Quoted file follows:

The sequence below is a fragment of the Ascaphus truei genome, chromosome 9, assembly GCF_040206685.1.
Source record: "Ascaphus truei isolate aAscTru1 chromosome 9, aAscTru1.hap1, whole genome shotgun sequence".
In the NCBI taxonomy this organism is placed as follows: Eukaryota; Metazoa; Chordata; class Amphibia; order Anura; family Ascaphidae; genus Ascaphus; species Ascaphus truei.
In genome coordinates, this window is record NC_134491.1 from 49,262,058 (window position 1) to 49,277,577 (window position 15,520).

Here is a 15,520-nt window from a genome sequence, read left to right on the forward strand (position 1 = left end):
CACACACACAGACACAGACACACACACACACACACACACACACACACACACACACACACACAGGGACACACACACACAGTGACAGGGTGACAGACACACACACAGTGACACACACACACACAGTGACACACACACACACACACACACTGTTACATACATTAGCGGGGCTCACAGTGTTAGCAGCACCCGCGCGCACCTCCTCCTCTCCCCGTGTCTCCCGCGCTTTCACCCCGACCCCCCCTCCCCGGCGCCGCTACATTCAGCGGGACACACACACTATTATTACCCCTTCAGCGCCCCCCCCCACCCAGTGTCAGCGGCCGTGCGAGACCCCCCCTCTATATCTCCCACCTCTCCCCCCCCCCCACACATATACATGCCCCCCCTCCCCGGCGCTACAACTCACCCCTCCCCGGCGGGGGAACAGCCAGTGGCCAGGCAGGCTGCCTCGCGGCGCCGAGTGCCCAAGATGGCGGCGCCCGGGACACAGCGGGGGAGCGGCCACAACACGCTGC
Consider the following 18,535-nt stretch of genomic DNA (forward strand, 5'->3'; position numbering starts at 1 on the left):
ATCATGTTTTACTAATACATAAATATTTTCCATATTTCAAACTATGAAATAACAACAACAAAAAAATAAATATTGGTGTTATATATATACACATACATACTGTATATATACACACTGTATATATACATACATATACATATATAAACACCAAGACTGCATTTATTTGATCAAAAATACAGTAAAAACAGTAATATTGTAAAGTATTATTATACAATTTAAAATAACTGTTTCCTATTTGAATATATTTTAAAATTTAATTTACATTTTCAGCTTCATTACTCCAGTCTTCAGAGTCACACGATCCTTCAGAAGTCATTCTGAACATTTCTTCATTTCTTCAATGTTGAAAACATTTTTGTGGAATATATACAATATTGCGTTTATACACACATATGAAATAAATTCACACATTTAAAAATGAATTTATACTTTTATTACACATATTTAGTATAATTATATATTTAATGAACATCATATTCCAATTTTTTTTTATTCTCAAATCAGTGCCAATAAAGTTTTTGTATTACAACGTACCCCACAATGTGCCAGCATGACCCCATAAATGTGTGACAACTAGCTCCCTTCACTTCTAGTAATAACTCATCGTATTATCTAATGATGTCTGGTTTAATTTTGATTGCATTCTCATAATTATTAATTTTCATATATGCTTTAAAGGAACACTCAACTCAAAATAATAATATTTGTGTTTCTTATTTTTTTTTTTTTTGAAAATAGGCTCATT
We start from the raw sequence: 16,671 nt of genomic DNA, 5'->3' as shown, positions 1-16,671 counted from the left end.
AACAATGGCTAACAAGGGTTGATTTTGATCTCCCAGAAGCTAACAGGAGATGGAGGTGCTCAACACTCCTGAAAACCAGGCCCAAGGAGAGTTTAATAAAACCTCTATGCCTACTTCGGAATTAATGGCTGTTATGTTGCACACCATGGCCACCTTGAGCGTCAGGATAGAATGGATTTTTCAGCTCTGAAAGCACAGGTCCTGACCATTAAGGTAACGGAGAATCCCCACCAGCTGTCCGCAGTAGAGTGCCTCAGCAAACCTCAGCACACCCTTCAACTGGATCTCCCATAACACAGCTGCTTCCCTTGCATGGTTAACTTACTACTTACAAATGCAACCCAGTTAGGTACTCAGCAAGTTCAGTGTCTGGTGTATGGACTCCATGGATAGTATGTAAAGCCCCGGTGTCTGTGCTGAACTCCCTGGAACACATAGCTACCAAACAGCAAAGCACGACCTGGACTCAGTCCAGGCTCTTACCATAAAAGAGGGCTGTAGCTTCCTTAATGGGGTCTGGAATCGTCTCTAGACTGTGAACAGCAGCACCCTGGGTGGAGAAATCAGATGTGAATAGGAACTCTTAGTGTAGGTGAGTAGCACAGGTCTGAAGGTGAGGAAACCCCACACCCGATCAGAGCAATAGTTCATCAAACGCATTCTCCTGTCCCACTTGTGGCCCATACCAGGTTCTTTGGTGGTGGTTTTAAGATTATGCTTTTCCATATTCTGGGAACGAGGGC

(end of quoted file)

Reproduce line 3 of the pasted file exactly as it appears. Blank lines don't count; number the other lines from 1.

In the NCBI taxonomy this organism is placed as follows: Eukaryota; Metazoa; Chordata; class Amphibia; order Anura; family Ascaphidae; genus Ascaphus; species Ascaphus truei.